The prospectus (p144-149), outlines the terms of the Employee Trust, a points-based system (1 point per underlying share) which awards shares (and the income from them) to participants, with a 5-year vesting schedule. As there have been no further disposals of shares since 2007, it appears that this scheme is dormant. Either that, or each and every one of the participants have decided to leave their vested shares in the trust rather than sell them or take delivery of them. If the shares in the trust have not been fully allocated, then to whom do they belong when the scheme expires after 10 years in 2016? Were these shares really for employees?
From 3-Oct-2007 to 21-Dec-2007, Yorkey repurchased 2.222m shares at an average of $2.117. There has been no change in the outstanding shares since then. It would not make much difference if they were to use the repurchase mandate now, because at current prices, blowing the full 10% mandate would only absorb about HK$53.8m (US$6.9m), just 6% of the cash. Besides, the free float limit is 25%, and the float is only 41.5%, so the most they could buy would be 16.5%.
On 5-Oct-2009, Asia Promotion and Ability Enterprise transferred 80m shares into a Taiwan Depository Receipt (TDR) offering in Taiwan at TWD 8.2 (about HK$1.97) per TDR. In the Webb-site CCASS Analysis System, we can see that the shares were transferred to Citibank N.A. as depository, 24.833m from Ability Enterprise on 5-Oct-2009 (from its custodian First Worldsec Securities Ltd) and 55.167m deposited by Asia Promotion on 6-Oct-2009. The TDRs began trading on the Taiwan Stock Exchange on 8-Oct-2009 (code 9188.TT). This cut Asia Promotion's holding to 22.57%, and Ability Enterprise to 17.45%.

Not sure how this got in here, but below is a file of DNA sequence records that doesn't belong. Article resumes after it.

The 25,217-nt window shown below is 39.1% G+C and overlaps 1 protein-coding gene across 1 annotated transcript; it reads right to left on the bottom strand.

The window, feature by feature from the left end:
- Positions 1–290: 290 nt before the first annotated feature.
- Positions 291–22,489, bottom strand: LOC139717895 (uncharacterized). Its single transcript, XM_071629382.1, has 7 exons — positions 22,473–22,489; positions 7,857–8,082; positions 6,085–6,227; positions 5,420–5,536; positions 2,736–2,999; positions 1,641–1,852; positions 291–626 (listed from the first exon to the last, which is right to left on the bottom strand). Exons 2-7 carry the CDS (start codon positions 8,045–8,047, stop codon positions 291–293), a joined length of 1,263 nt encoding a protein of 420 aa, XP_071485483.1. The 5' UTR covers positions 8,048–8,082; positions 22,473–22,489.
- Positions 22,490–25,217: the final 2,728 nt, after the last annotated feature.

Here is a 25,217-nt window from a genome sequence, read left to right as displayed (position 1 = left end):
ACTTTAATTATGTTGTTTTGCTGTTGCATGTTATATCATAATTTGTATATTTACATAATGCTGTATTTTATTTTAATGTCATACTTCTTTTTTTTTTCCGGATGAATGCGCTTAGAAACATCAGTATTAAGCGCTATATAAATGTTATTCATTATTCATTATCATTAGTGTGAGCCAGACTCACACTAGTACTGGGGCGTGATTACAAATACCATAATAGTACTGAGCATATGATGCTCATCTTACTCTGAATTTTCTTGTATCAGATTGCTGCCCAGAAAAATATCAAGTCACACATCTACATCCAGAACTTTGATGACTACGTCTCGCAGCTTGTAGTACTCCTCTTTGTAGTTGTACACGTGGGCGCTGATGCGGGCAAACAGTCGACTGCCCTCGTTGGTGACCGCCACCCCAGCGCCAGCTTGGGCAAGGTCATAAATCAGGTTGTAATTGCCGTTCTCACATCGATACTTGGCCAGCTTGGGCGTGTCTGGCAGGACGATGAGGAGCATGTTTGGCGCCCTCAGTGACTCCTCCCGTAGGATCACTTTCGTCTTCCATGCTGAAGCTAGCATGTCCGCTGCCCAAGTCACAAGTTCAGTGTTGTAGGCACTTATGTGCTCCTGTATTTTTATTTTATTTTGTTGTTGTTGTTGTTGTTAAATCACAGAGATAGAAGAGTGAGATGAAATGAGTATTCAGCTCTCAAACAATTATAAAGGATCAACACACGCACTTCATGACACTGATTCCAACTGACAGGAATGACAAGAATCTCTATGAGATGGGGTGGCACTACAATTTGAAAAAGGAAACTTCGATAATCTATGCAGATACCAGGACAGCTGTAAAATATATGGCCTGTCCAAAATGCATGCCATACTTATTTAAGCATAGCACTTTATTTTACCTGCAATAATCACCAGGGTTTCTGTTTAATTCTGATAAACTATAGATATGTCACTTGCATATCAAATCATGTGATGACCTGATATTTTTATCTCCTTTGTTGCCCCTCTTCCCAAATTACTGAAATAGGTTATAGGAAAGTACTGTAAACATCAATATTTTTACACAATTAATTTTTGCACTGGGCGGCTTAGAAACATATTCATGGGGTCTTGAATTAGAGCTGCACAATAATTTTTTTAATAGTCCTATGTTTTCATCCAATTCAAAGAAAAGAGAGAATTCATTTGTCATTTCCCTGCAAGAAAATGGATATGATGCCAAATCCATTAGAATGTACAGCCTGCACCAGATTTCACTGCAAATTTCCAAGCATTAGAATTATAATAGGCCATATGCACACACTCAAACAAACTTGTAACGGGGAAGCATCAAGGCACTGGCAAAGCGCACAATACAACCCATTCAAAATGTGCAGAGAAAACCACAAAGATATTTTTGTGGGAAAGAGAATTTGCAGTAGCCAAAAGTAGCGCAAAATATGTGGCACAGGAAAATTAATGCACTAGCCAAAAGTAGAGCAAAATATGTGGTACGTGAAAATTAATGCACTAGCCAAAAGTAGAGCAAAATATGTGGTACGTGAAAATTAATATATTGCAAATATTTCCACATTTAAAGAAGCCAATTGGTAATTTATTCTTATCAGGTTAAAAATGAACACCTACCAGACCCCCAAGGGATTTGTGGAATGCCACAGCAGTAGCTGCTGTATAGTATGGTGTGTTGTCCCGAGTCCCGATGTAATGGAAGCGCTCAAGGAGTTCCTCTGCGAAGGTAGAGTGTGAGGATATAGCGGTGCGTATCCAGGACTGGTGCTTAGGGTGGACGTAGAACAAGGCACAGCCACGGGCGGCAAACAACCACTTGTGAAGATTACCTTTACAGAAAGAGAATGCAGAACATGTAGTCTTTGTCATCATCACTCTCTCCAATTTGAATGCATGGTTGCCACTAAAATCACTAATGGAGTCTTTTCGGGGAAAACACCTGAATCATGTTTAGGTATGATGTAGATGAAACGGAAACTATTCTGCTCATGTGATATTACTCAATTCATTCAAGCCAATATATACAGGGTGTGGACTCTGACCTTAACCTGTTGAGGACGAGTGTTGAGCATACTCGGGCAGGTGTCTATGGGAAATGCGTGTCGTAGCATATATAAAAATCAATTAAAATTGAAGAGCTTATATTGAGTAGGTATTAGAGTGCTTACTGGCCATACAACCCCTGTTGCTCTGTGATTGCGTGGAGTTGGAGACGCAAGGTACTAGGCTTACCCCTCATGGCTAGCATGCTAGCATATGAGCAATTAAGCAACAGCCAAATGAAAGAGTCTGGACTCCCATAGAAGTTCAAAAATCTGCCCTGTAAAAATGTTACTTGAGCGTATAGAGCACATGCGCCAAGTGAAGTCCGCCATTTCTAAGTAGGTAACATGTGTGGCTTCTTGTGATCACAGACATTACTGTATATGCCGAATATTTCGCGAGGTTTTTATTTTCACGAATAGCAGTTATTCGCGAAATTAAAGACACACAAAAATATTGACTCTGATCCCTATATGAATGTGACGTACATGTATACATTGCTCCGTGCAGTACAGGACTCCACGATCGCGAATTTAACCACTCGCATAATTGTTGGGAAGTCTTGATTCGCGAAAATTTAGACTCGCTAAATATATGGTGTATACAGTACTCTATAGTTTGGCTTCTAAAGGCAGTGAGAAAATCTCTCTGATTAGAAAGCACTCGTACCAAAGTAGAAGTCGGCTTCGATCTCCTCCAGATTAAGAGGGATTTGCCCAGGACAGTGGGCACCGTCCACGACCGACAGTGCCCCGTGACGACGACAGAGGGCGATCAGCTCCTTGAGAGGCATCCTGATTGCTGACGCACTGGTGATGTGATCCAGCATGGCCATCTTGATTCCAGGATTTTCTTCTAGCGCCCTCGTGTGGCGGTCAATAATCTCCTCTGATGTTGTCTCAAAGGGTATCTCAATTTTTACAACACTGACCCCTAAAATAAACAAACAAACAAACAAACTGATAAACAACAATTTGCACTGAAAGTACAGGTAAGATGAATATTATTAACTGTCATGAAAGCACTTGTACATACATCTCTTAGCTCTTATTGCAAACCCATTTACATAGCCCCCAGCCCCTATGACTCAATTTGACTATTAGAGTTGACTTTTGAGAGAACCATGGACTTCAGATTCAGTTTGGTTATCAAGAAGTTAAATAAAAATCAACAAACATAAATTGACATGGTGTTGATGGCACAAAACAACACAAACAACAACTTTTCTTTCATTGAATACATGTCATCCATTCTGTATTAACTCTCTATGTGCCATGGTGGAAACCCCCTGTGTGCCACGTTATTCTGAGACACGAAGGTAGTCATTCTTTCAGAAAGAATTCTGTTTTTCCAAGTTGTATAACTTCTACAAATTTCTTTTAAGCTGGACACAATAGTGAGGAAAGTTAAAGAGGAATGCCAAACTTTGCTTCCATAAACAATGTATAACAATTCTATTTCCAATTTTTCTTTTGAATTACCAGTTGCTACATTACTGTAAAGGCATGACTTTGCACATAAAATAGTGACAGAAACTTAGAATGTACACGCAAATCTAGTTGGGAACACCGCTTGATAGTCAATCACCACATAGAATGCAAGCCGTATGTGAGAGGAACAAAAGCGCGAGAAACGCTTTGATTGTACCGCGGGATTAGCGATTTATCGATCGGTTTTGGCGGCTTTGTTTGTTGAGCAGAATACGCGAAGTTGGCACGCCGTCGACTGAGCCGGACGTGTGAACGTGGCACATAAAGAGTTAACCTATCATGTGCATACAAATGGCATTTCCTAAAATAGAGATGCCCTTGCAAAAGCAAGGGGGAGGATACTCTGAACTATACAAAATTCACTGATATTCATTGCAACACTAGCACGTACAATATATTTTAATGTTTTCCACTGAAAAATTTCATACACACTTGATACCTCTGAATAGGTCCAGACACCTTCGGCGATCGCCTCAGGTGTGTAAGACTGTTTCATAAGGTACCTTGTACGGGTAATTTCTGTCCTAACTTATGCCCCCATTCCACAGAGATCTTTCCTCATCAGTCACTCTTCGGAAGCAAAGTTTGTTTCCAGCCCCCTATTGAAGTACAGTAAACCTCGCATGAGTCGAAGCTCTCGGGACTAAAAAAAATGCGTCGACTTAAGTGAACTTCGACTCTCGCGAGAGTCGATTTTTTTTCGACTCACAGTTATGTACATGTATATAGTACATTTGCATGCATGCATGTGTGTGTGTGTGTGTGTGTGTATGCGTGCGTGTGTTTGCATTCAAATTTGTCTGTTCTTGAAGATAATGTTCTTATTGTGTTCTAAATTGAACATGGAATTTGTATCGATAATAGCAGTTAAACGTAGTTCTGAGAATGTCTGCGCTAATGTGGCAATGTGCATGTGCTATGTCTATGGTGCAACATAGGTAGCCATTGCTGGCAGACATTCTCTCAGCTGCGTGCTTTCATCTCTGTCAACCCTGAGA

Change of control
On 19-Nov-2012, Mr Cheng's Asia Promotion agreed to sell its 22.57% stake to Asia Optical, purportedly for US$18.55m or HK$0.77 per share, increasing Asia Optical's stake from 4.83% to 27.40%. While there is no evidence that Asia Promotion received anything more than that, this is an astoundingly low price given that the net asset value at 30-Jun-2012 was $1.46 per share including $1.05 of cash per share. Mr Cheng could, as the CEO (before stepping down) and largest shareholder, have simply caused the board to declare a dividend of $0.77 per share and received the same amount while keeping his shareholding intact.